The Trump administration recently unveiled its fiscal year 2018 budget proposal, and the Centers for Disease Control and Prevention — the federal agency that essentially is the nation's primary line of defense against myriad threats to Americans' health — is slated for massive cutbacks.
According to the CDC's fiscal overview, President Trump wants to slash the agency's funding from $7.2 billion in 2017 to $6 billion in 2018, a $1.2 billion decrease of 17 percent. That degree of austerity would require eliminating or severely curtailing scores of CDC programs, including ones dealing with problems ranging from chronic disease prevention to fighting HIV/AIDS on a global level.
Health experts such as Dr. Tom Frieden, the CDC's former director, criticized the reductions. He wrote in a lengthy tweet that the Trump proposal "undermines CDC's ability to find, stop and prevent threats to Americans' health."
"When I joined the CDC in 1990, Congress had cut the tuberculosis control budget," Frieden says. "TB came roaring back, costing billions and killing Americans. Since then we've responded to West Nile, H1N1, Ebola, Zika and more. This proposal cuts virtually every program needed to stop such risks."
And while the budget does propose modest increases for four programs and initiatives, more than two dozen would be severely reduced or eliminated. These are some of the specific programs at risk, as detailed in the agency's summary.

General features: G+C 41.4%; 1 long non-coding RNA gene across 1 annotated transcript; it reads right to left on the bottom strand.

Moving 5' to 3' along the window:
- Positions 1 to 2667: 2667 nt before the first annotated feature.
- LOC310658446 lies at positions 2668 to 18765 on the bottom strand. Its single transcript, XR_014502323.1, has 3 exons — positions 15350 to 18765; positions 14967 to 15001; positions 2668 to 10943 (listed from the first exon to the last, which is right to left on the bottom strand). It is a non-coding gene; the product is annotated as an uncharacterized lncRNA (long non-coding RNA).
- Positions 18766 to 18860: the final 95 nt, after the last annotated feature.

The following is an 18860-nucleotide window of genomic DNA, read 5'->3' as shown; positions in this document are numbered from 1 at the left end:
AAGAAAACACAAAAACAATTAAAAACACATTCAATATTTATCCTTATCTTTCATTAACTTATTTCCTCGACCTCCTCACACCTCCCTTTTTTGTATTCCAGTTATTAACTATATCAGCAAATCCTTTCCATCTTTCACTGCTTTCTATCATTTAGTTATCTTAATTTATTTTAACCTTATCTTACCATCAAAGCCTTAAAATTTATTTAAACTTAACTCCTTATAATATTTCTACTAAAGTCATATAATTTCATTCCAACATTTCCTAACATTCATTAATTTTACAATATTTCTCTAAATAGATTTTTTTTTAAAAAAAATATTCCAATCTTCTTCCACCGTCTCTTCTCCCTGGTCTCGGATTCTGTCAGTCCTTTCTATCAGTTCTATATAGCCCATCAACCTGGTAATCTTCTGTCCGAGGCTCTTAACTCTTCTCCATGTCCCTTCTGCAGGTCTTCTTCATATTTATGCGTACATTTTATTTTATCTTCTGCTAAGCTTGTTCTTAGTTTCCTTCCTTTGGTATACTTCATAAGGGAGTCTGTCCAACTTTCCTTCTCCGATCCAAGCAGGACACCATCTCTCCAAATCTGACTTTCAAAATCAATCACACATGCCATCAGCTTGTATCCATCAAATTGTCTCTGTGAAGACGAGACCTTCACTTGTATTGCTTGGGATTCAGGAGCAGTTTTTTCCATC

- Common health problems: Trump would cut $222.3 million from efforts to prevent or treat various common diseases, ranging from prostate cancer and strokes to epilepsy. That would include eliminating $51 million currently spent to help ethnic communities and Native American tribes combat specific health problems that they face, and cutting $25.4 million in grants to university researchers trying to find new ways to combat chronic diseases such as obesity.
- Infectious disease: A host of programs aimed at combating diseases including HIV/AIDS, viral hepatitis and tuberculosis would be cut by $186 million. In particular, CDC would be forced to reduce its involvement in HIV testing and providing support services for people living with the virus.
- Occupational safety and health: $138.5 million would be cut from research efforts intended to prevent workers from being injured or becoming ill.
- Public health preparedness: Trump would cut $136.3 million from programs that enable the government to respond to public health emergencies such as epidemics and natural disasters.
- Immunizations: The Trump budget would cut $89.5 million from federal funds provided to states to promote vaccinations. That's probably not too surprising, considering that Trump has claimed that vaccines cause autism, a belief that scientists — and the CDC itself — say is untrue.
- Global disease monitoring and control efforts: Trump would cut $76.3 million, most of it from CDC's Global HIV/AIDS program.